Economic test

With a broader coalition of 66, the government is better positioned to pass a budget that addresses and seeks to solve economic difficulties facing the nation.

Shekel money bills (photo credit: REUTERS)
Shekel money bills
(photo credit: REUTERS)
In the wake of the surprising political developments that led to the addition of Yisrael Beytenu to the government, most attention locally and internationally has focused on the ramifications of Prime Minister Benjamin Netanyahu’s decision to choose Avigdor Liberman over Moshe Ya’alon as defense minister.
In the process, all but forgotten is the challenge lying ahead for the newly expanded government: passage of a two-year budget aimed at setting the economy back on track.
Indeed, the timing of Yisrael Beytenu’s entry into the government is directly related to the budget, which will become the focus of parliamentary activity as the Knesset’s spring recess comes to a close and MKs return to work this week. Netanyahu did not want to begin negotiating a two-year budget for 2017-2018 with a coalition that rested on a razor-thin majority of one. Attempting to do so would have exposed the government to pressures from MKs within the Likud or from the smaller parties who would have leveraged their threat to topple the government if they did not get what they wanted.
With a broader coalition of 66, the government is better positioned to pass a budget that addresses and seeks to solve economic difficulties facing the nation.
Just last week, Bank of Israel Governor Karnit Flug warned that the budget deficit for 2017 would exceed 2.5 percent of GDP. She recommended either budget cuts – which would hurt long-terms goals of improving infrastructure and services – or changes in taxation that would include raising taxes and abolishing tax breaks.
Will Liberman, presumptive incoming-defense minister, attempt to amend the economic elements of Gideon – the IDF’s five-year plan – agreed upon last November between Ya’alon and Finance Minister Moshe Kahlon? The defense budget makes up a whopping 16% of the total fiscal budget. Any additions to the budget could make it harder for the government to stay within fiscal guidelines.
In addition to maintaining fiscal discipline, there are a number of specific economic challenges facing Israel the government must address.
Economic forecasts are predicting a slowdown of economic growth worldwide. Demographic developments such as the rise in the relative size of the Arab and haredi populations are expected to dampen economic growth locally. Still, there are encouraging signs of change: larger numbers of Arab women and haredi men are entering the labor force. These trends should be encouraged.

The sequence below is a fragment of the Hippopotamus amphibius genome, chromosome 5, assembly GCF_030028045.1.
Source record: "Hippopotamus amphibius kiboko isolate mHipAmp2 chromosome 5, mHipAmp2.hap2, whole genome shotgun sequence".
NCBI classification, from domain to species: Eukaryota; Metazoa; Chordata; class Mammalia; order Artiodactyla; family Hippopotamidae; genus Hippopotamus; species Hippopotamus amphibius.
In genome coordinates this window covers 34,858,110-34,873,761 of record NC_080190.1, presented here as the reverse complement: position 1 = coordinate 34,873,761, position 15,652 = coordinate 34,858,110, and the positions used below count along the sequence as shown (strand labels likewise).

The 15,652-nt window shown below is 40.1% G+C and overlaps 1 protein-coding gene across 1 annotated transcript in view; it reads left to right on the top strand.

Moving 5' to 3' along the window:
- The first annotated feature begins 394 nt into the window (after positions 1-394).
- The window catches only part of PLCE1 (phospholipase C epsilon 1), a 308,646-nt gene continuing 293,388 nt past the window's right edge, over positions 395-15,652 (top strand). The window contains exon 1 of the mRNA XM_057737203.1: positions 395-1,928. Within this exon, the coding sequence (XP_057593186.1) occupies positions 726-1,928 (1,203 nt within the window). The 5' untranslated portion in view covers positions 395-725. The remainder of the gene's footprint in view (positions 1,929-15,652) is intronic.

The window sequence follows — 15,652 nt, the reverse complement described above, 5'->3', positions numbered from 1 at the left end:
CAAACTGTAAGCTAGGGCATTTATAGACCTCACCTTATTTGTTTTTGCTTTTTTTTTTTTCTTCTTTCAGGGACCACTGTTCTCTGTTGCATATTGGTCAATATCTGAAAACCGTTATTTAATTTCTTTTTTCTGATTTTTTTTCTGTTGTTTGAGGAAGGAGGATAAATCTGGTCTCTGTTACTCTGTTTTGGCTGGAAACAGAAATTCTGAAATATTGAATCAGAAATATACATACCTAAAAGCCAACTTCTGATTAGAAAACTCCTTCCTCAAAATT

Low productivity is a major problem in the country, primarily in fields in which the local market is not exposed to international competition. Israel could improve its standard of living by 30% if the Israeli worker’s productivity reached the level of the OECD average.
Construction is a field, for instance, that employs 7.5% of the business sector and is not exposed to competition.
Productivity in this field has been stagnant since the 1990s. Construction in Israel relies on cheap, easily available foreign workers. There is no incentive to introduce improved technological methods. Plans to allow foreign building contractors to build in Israel will put pressure on local builders to increase their efficiency.
The government must continue to push for bringing international building firms to Israel and not cave in to pressure from powerful interest groups.
Another place where there is plenty of room for improvement is the local business environment. The World Bank’s Doing Business index ranked Israel 53 out of 189 countries, including dozens of third-world countries. Among OECD countries, Israel is ranked 31 out of 34. Processes such as opening a business, obtaining permits and paying taxes are prohibitively difficult in Israel compared to other countries. This not only makes it more difficult for Israelis to do business, it also discourages foreign investors from investing here.
Local and international focus on Ya’alon’s departure and Liberman’s arrival is understandable. But our leaders must not forget the decision to broaden the government coalition was made in large part out of a need to ensure the swift passage of a fiscal budget that will improve the economy.
Controversy surrounding the cabinet shuffle might be commanding public attention, but the grim realities of Israel’s economic challenges are not going anywhere. The newly enlarged government has a duty to address these challenges as it formulates economic policy for the next two years.